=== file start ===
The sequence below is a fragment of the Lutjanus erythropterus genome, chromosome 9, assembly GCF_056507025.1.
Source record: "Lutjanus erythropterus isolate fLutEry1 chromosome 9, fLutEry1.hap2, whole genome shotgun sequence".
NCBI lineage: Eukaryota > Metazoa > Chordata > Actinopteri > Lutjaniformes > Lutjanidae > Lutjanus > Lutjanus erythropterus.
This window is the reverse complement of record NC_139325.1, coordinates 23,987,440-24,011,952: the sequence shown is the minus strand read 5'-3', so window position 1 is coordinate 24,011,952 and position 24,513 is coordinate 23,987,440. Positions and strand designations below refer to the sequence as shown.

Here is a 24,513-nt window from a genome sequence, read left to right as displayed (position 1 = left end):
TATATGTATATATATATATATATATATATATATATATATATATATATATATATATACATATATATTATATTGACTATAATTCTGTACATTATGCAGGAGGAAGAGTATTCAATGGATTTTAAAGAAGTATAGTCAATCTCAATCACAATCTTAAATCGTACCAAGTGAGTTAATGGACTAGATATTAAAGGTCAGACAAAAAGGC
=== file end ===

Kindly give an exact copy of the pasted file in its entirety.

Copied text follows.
The sequence below is a fragment of the Lutjanus erythropterus genome, chromosome 9, assembly GCF_056507025.1.
Source record: "Lutjanus erythropterus isolate fLutEry1 chromosome 9, fLutEry1.hap2, whole genome shotgun sequence".
NCBI lineage: Eukaryota > Metazoa > Chordata > Actinopteri > Lutjaniformes > Lutjanidae > Lutjanus > Lutjanus erythropterus.
This window is the reverse complement of record NC_139325.1, coordinates 23,987,440-24,011,952: the sequence shown is the minus strand read 5'-3', so window position 1 is coordinate 24,011,952 and position 24,513 is coordinate 23,987,440. Positions and strand designations below refer to the sequence as shown.

Here is a 24,513-nt window from a genome sequence, read left to right as displayed (position 1 = left end):
TATATGTATATATATATATATATATATATATATATATATATATATATATATATATACATATATATTATATTGACTATAATTCTGTACATTATGCAGGAGGAAGAGTATTCAATGGATTTTAAAGAAGTATAGTCAATCTCAATCACAATCTTAAATCGTACCAAGTGAGTTAATGGACTAGATATTAAAGGTCAGACAAAAAGGC